After Big Dome concert, Honne finally feels like ‘a proper band’
The British electronic music duo Honne has already played a number of live gigs and festivals in the Philippines but their recent concert at the Araneta Coliseum was easily their biggest in the country—and one of the biggest of their career.
The fact that they managed to fill the venue was a feat and experience both heartening and “humbling” for music artists Andy Clutterbuck and James Hatcher.
“I was smiling very hard, so much so my cheeks hurt. It’s so good to be back. We missed you all so much and I can already tell that this is going to be the best night,” Andy told the giddy crowd in Manila, the first stop of the band’s three-part Philippine tour, which also included concerts in Cebu and Davao.
Favorite gigHonne, which last performed in the country in November 2019, dished out a 19-song set that had them pouring their most personal thoughts and emotions over synth-pop sounds that alternated between groovy and playful and pensive and soulful. Theatrical fog and smoke diffused the colorful stage lights, creating a dream-like atmosphere.
“I’m gonna go ahead and say that I think this is my most favorite gig I have ever played. You guys are the best. Mahal namin kayo!” Andy said to deafening cheers. “I can’t believe it… I really can’t. It’s impossible that we’re here right now doing this.”
Prompting resounding, feel-good sing-along sessions were their hits “Me & You,” “Warm on a Cold Night” and “Good Together.” The front act and Honne’s frequent collaborator, singer-songwriter BEKA, joined Andy and James onstage and added a sweet and mellow layer to “Location Unknown” and “Crying Over You.”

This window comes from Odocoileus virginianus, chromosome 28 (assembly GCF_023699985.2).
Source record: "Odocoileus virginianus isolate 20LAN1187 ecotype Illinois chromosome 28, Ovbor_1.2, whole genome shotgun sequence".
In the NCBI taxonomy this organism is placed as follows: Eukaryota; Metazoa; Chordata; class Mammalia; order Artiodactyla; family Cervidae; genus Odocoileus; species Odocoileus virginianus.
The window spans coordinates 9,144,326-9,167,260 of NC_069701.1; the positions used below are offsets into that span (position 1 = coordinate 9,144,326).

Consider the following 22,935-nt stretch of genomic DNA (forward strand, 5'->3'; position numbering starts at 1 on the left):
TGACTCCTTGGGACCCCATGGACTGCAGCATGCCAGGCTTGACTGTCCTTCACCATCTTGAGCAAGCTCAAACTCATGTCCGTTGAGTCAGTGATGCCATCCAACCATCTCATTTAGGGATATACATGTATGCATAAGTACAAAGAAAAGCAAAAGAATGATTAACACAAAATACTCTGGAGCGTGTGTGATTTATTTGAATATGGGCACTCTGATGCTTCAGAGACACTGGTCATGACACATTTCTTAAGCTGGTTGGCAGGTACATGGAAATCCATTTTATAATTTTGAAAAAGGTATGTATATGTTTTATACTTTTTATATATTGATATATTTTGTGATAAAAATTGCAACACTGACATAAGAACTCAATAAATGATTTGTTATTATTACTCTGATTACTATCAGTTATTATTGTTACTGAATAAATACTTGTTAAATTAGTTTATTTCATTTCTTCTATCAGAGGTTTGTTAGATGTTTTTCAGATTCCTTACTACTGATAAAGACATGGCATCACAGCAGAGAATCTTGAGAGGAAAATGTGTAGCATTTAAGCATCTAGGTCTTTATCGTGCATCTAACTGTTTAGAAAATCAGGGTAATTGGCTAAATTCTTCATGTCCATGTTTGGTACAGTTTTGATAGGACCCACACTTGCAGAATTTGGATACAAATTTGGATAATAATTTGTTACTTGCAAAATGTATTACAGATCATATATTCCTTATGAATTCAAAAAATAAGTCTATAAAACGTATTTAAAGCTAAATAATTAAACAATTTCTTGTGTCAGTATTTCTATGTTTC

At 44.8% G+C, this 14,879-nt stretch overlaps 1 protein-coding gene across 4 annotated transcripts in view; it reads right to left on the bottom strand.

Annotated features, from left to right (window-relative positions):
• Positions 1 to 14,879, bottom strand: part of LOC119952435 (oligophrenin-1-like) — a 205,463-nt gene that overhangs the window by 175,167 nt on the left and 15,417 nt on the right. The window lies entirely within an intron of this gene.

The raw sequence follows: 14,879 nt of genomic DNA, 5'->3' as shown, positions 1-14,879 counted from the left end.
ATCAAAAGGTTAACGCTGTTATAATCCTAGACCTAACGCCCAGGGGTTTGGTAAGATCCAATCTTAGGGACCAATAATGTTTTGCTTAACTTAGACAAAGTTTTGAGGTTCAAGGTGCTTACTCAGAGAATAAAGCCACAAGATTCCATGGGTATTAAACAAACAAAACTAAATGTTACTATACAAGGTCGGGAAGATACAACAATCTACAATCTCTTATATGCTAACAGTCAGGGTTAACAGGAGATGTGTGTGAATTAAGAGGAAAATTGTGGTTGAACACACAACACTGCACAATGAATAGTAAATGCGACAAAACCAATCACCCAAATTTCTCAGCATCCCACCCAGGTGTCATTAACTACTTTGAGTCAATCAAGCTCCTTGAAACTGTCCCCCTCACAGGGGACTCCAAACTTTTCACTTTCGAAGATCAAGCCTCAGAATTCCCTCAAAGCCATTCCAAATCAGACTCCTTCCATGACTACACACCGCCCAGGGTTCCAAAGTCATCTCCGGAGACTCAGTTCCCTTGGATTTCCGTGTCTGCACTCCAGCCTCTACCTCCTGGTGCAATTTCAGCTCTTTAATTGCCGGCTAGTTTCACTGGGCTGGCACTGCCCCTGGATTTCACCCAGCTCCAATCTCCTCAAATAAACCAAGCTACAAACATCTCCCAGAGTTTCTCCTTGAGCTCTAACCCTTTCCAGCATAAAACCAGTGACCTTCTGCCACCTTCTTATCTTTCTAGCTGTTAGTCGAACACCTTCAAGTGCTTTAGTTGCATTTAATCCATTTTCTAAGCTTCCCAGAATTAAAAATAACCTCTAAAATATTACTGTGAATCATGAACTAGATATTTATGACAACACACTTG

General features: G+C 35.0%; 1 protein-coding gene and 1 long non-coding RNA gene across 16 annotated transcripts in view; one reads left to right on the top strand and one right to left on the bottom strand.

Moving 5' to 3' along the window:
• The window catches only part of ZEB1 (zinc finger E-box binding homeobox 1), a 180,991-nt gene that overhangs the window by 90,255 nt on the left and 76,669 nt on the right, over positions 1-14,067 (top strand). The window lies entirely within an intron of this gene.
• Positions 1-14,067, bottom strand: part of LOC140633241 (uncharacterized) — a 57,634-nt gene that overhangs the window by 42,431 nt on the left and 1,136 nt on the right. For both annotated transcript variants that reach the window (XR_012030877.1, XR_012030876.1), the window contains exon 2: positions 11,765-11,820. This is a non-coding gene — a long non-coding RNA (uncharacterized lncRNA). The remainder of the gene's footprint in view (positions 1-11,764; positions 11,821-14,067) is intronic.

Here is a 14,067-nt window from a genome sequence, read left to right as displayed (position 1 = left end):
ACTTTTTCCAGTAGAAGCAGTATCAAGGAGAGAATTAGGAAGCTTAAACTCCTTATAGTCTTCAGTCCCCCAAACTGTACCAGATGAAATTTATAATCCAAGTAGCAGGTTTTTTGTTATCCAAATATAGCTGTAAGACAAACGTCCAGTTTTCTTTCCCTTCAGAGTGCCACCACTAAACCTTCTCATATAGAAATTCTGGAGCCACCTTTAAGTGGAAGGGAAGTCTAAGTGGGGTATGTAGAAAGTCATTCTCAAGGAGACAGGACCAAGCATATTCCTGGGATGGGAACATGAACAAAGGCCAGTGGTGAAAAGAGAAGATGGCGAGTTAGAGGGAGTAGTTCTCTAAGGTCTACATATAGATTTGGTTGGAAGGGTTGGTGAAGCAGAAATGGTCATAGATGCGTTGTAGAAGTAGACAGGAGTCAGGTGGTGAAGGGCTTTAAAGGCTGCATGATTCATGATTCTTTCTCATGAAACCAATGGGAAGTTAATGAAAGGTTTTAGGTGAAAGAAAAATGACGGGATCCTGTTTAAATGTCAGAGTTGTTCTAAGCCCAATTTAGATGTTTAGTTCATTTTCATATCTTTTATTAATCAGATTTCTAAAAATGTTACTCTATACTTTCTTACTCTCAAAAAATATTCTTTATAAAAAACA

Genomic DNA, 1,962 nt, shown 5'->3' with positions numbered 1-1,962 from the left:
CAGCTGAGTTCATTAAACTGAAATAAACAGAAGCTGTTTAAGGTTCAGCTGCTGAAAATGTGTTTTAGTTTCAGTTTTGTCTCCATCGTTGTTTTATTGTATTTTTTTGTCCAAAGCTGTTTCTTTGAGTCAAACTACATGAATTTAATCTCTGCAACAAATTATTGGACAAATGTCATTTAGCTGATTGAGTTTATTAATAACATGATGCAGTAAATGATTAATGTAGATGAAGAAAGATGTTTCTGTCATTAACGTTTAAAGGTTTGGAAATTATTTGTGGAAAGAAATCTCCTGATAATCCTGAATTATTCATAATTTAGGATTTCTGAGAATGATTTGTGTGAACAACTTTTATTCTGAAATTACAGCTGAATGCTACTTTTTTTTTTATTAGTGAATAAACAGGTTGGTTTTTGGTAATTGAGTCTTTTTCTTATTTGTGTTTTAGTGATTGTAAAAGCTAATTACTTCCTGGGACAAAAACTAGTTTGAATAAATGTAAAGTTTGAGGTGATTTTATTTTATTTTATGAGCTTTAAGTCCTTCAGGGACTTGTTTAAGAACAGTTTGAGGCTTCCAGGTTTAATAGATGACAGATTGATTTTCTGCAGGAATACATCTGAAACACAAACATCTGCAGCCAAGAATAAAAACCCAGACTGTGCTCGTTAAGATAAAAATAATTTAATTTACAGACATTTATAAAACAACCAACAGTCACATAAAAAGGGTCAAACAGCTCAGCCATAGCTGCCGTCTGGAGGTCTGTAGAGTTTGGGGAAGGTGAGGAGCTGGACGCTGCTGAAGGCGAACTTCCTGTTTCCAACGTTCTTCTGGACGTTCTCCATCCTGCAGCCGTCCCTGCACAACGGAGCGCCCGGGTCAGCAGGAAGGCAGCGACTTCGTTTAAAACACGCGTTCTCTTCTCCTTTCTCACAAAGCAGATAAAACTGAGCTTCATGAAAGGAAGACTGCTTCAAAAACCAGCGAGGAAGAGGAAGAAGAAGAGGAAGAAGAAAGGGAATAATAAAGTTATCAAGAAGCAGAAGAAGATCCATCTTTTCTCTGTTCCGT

Andy and James made sure to interact with the crowd every so often: They asked them how they were feeling, led the singing of “Happy Birthday” to a lucky fan who had just turned 25; and told fun, at times gruesome, anecdotes—like that one where James accidentally hacks off one of his fingertips.A couple of years back, he visited his university neighborhood in Guildford, England, to meet up with friends. They were on their way home after a couple of drinks when they decided to play “Knock, Knock, Ginger,” a children’s prank or game that involves knocking on a stranger’s door and running away just before the owner opens the door.
James decided to take it up a notch. “I wanted to make extra noise, so I used the letterbox, which turned out to be very sharp. And as I was running off, I looked down and realized that I was missing a part of my finger,” related James, who had everyone groaning and wincing in horror.
But there was a happy ending, sort of. “I went back to the house, and the finger was still in the letter box, poking out. So I picked it out and put it back on. Luckily, the surgeon was able to sew it back,” he said.
On a more heartwarming note, Andy, sitting on the edge of the stage with James, dedicated the whimsical ballad “By My Side” to his wife. “We have been together for more than 15 years. We met in high school, fell in love, got married and had a baby. And she’s always there for me, every time. She’s got my back when I’m sad and anxious. I love her,” he said.
Toward the end of the concert mounted by Ovation Productions, Andy said that he suffers from impostor syndrome, a psychological occurrence in which people persistently doubt their talents, question their achievements and worry that they may be frauds.
And this despite Honne having achieved considerable success around the world.
“You believe you’re not worthy, that you shouldn’t have achieved all these things,” Andy said. “But tonight, for the first time, I feel like we’re a proper band. Thank you for giving me the confidence.”
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